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CARDIOVASCULAR PHYSIOLOGY CONCEPTS
Higher Centers
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Hypothalamus
■ FIGURE 6.2 Schematic representation of autonom ic sym pathetic and vagal interconnections within
the central nervous system. Receptor afferent nerve fibers (e.g., from baroreceptors) enter the medulla
at the nucleus tractus solitarius
(NTS),
which projects inhibitory interneurons to the sym pathetic neurons
in the rostral ventrolateral medulla
(RVLM)
and excitatory fibers to the vagal neurons in the dorsal vagal
nucleus
(DVN)
and nucleus ambiguus
(NA).
The medulla receives input from the hypothalamus and higher
brain centers. Sym pathetic activation (+) of blood vessels and the heart causes sm ooth muscle contrac-
tion (vasoconstriction), increased heart rate (positive chronotropy), increased conduction velocity within
the heart (positive drom otropy), and increased contractility (positive inotropy). Vagal activation of the
heart decreases ( -) chronotropy, drom otropy, and inotropy.
node, whereas the left vagus primarily inner-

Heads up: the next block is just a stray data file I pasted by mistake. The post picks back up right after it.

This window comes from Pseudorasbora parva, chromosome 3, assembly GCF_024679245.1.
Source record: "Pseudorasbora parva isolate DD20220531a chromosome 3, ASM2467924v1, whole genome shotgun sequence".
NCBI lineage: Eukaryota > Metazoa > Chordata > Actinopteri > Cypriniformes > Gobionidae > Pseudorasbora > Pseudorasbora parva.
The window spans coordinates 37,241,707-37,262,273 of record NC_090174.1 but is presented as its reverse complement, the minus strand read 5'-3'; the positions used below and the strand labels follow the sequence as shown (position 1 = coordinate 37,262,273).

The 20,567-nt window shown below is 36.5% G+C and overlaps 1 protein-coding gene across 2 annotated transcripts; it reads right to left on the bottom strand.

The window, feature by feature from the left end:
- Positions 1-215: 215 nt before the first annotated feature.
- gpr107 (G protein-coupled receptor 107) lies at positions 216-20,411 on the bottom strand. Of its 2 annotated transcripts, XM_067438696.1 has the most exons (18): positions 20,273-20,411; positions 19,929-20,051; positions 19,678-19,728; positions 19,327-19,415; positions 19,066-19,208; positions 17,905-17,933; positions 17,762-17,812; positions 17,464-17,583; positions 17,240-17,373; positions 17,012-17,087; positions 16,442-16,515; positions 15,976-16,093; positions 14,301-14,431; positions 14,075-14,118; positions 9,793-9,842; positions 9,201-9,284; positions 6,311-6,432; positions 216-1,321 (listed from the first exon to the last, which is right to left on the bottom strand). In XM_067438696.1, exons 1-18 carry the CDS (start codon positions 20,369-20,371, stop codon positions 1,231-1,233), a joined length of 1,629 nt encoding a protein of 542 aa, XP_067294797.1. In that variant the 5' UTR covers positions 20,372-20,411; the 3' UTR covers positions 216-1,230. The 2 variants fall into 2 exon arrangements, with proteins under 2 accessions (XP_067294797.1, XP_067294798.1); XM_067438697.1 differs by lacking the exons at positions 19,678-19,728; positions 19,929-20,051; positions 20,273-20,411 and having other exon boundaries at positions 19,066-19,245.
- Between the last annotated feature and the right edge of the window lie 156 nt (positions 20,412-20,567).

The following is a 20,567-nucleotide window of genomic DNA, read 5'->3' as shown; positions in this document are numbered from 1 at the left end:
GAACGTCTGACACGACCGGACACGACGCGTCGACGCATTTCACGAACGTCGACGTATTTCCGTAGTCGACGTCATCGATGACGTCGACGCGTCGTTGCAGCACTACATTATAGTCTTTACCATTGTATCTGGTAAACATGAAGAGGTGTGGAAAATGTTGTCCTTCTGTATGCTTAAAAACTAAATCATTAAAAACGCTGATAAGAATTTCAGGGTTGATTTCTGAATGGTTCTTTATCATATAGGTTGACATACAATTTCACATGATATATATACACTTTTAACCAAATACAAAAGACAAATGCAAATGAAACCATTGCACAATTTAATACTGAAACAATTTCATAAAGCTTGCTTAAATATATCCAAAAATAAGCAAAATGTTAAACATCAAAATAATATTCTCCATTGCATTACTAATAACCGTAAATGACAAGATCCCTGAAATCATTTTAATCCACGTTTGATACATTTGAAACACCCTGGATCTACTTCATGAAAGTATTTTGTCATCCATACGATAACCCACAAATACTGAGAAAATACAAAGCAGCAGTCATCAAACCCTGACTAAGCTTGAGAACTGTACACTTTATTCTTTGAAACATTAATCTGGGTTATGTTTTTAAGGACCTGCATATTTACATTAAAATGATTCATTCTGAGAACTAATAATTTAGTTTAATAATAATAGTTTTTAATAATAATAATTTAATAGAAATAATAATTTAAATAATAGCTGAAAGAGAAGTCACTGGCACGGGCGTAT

vates the AV node. This can be demonstrated
experimentally by electrically stimulating the
right vagus nerve, which causes bradycardia
(or SA nodal arrest) with little change in AV
nodal conduction, as evidenced by a rela-
tively small increase in the P-R interval of the
electrocardiogram. Left vagal stimulation, in
contrast, usually results in a pronounced AV
nodal block (see Chapter 2), with relatively
little decrease in heart rate. However, these
responses to vagal stimulation can be mark-
edly different between individuals because of
crossover of the left and right vagal efferent
nerves.
Some efferent parasympathetic fibers inner-
vate blood vessels in specific organs in which
they directly or indirectly cause vasodilation.
Direct
vasodilation
by
parasympathetic
activation in some tissues (e.g., genitalia erec-
tile tissue) is achieved through the release
of acetylcholine (Ach), which binds to mus-
carinic receptors on the vascular endothelium
to cause vasodilation through the subsequent
formation of nitric oxide (see Chapter 3).
Parasympathetic stimulation causes indirect
vasodilation in some organs (e.g., gastrointes-
tinal circulation) by stimulating nonvascular
tissue to produce vasodilator substances such
as bradykinin, which then binds to vascular
receptors to cause vasodilation. Note that
any
existing parasympathetic nerves primarily serve
to regulate blood flow within specific organs and
do not play a significant role in the regulation of
systemic vascular resistance and arterial blood
pressure.
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